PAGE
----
Understanding HCV and evolving treatment guidelines

Feb. 20, 2018

Hepatitis C virus (HCV) infection can lead to cirrhosis and its related complications, hepatocellular carcinoma (HCC), liver failure and death. Once one of the leading indications for liver transplantation, HCV frequently goes undetected, mainly because it can take decades for symptoms to appear. In an article recently published in Gastroenterology and Hepatology, Mayo Clinic author Hugo E. Vargas, M.D., and co-author Jennifer L. Horsley-Silva, M.D., provided a comprehensive overview about HCV infection and treatment. Dr. Vargas addresses some of these issues in the questions and answers that follow.

How common is HCV?

According to the World Health Organization, 130 million to 150 million people worldwide are infected with HCV, and this population is expected to increase by an average of 3 million to 4 million cases annually.

What challenges are associated with HCV?

Recent estimates suggest that 3.2 million Americans have chronic HCV infection, yet only 50 percent of patients infected with HCV are aware of their viral status, and only 7 to 11 percent of those patients receive treatment. Additionally, researchers believe that by 2020, the burden of cirrhosis due to HCV infection could reach 37.2 percent of infected patients.

What principles guide the most recent treatment guidelines?

The central premise is that HCV infection is curable and all HCV-infected patients should receive treatment. Patients who will derive the most immediate benefit from treatment include those with cirrhosis, those who are still HCV positive after transplantation, those with HIV coinfection, and those with extrahepatic manifestations of HCV infection. Providers should make every effort to identify and treat patients with a high risk of transmitting the disease to the community, including active intravenous drug users. The only patients for whom treatment is not recommended are those with a life expectancy of one year or less.

How do direct-acting antiviral (DAA) agents work against the HCV virus, and how has their introduction impacted HCV treatment and patient outcomes?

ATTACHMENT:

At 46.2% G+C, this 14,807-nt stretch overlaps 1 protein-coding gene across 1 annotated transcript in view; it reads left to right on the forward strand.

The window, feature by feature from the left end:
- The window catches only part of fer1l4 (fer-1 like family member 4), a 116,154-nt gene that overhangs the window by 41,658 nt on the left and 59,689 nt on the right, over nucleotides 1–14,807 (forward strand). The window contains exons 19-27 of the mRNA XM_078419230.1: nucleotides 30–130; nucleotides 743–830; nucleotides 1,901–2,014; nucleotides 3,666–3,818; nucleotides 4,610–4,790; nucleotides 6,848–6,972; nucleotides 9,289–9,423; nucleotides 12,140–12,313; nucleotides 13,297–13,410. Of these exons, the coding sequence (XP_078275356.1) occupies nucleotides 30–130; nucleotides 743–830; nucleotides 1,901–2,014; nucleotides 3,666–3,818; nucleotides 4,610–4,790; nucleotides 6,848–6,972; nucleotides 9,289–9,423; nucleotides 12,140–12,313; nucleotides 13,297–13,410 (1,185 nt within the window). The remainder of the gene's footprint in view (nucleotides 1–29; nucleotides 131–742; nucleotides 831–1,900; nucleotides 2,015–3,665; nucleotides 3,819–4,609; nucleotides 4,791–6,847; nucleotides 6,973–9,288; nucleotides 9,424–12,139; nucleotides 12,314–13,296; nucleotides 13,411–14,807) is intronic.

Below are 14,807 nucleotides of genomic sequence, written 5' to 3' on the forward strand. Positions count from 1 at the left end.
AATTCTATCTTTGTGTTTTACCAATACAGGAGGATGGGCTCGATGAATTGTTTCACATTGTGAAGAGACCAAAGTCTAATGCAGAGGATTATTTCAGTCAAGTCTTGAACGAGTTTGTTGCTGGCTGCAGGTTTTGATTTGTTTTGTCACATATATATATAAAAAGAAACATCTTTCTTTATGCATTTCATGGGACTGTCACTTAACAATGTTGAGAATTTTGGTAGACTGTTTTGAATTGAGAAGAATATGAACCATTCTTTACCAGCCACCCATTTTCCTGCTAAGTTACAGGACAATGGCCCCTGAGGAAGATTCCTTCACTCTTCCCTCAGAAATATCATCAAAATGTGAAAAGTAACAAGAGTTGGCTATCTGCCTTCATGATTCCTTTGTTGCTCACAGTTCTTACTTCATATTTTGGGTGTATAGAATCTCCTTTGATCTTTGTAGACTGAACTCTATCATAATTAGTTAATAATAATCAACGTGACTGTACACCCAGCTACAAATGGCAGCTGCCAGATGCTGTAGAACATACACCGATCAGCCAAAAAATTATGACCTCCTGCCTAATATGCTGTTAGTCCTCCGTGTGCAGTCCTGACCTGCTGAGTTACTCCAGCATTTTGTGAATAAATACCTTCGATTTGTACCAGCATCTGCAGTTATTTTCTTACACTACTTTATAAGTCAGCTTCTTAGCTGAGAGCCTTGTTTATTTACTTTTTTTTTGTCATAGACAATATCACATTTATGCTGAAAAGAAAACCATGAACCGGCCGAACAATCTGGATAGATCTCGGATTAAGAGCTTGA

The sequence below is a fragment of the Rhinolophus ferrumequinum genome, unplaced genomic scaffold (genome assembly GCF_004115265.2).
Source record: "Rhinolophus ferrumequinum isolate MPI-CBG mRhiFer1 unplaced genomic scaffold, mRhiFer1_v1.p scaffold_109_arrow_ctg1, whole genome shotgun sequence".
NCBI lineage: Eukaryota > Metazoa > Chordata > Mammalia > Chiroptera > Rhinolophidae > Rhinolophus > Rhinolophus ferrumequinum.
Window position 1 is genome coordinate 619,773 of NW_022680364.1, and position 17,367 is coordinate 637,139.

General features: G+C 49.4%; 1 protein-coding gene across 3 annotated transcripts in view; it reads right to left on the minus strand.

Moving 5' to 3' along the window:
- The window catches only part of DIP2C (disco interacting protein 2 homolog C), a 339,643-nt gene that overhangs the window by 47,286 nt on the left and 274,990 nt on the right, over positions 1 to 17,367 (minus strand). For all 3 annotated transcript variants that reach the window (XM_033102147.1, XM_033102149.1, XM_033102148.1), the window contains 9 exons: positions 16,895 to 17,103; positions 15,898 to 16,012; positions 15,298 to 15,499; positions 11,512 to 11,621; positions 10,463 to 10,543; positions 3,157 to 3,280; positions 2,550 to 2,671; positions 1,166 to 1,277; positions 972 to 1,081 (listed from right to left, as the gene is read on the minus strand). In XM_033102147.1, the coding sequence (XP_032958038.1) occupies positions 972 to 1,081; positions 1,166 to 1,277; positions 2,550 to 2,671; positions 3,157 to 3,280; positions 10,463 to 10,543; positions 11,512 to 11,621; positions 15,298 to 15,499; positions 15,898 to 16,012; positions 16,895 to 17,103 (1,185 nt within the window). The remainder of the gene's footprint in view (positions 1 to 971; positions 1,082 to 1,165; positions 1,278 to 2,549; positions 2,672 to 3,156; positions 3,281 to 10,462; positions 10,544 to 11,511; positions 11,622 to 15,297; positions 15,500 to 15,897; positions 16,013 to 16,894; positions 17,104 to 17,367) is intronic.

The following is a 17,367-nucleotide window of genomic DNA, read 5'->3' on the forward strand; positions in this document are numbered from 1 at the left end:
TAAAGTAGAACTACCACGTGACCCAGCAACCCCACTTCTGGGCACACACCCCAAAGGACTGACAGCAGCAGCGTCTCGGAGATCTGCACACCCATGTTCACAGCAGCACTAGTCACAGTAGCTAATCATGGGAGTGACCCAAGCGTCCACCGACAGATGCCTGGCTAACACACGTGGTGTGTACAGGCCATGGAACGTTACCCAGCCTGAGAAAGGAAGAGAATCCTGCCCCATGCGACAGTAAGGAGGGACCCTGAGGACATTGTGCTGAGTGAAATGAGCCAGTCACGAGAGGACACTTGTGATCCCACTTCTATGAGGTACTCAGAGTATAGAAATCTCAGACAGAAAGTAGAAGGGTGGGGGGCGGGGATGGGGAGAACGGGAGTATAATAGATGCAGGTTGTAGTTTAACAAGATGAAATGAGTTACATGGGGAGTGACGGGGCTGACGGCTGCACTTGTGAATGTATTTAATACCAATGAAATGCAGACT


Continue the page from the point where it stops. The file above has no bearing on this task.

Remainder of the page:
Direct-acting antiviral agents attack specific targets within the HCV replication cycle. These agents block virus replication and induce eventual eradication of the virus through immune cellular clearance of infected cells. While these agents are very potent, they are subject to potential viral resistance to their effect. Treatment regimens that combine two or three agents that work on different viral targets, increasing treatment duration and adding ribavirin to the treatment regimen are some of the strategies deployed to decrease the likelihood of selecting resistant strains.

Now that several classes of antiviral medications are available, what advice can you provide about their use?

Guide for HCV treatment
Guide for HCV treatment

The experience to date with these drugs demonstrated few contraindications to treating patients infected with HCV. Understanding the classes of drugs and treatment regimens available and expected results can facilitate high rates of response to treatment. Appropriate treatment can now be selected based upon genotype, clinical situation, contraindication and drug-drug interactions. The drug class and optimal regimens tables included here provide details about available medications and updated specific treatment regimens for genotypes 1 through 6.

Classes of drugs to treat HCV

  • Nonstructural 3/4A protease inhibitors. Protease inhibitors block NS3/4A serine protease, inhibiting functional viral proteins from being created.
  • Nonstructural 5A complex inhibitors. Although the exact antiviral action of NS5A inhibitors is unclear, they are thought to cause faulty HCV assembly by inhibiting hyperphosphorylation of the NS5A protein and altering the protein's location from the endoplasmic reticulum.
  • Nonstructural 5B polymerase inhibitors. There are two distinct classes of these drugs: nucleos(t)ide inhibitors and nonnucleoside inhibitors. Nucleos(t)ide inhibitors are analogues that are incorporated into the viral RNA genome by RNA-dependent RNA polymerase (RdRp). This causes termination of further replication and competitively binds the active polymerase site. This class of NS5B polymerase inhibitors has a high barrier to resistance and works broadly against genotypes with intermediate potency. On the other hand, nonnucleoside inhibitors are small molecules that inhibit the RdRp by binding an allosteric site in a noncompetitive fashion, which changes the biochemical activity of the polymerase.

What new challenges lie ahead?

Advancing physician determination to the diagnosis of HCV is most important. As more data on the tolerability and effectiveness of DAA agents emerge, we must direct our efforts toward identifying more patients with active infection and finding ways to help patients manage the costs of these medications. If we continue to diagnose these patients at the pace we did in years past, these new medications are likely to have a much smaller impact than we desire.

For more information

Horsley-Silva JL, et al. New therapies for hepatitis C virus infection. Gastroenterology & Hepatology. 2017;13:22.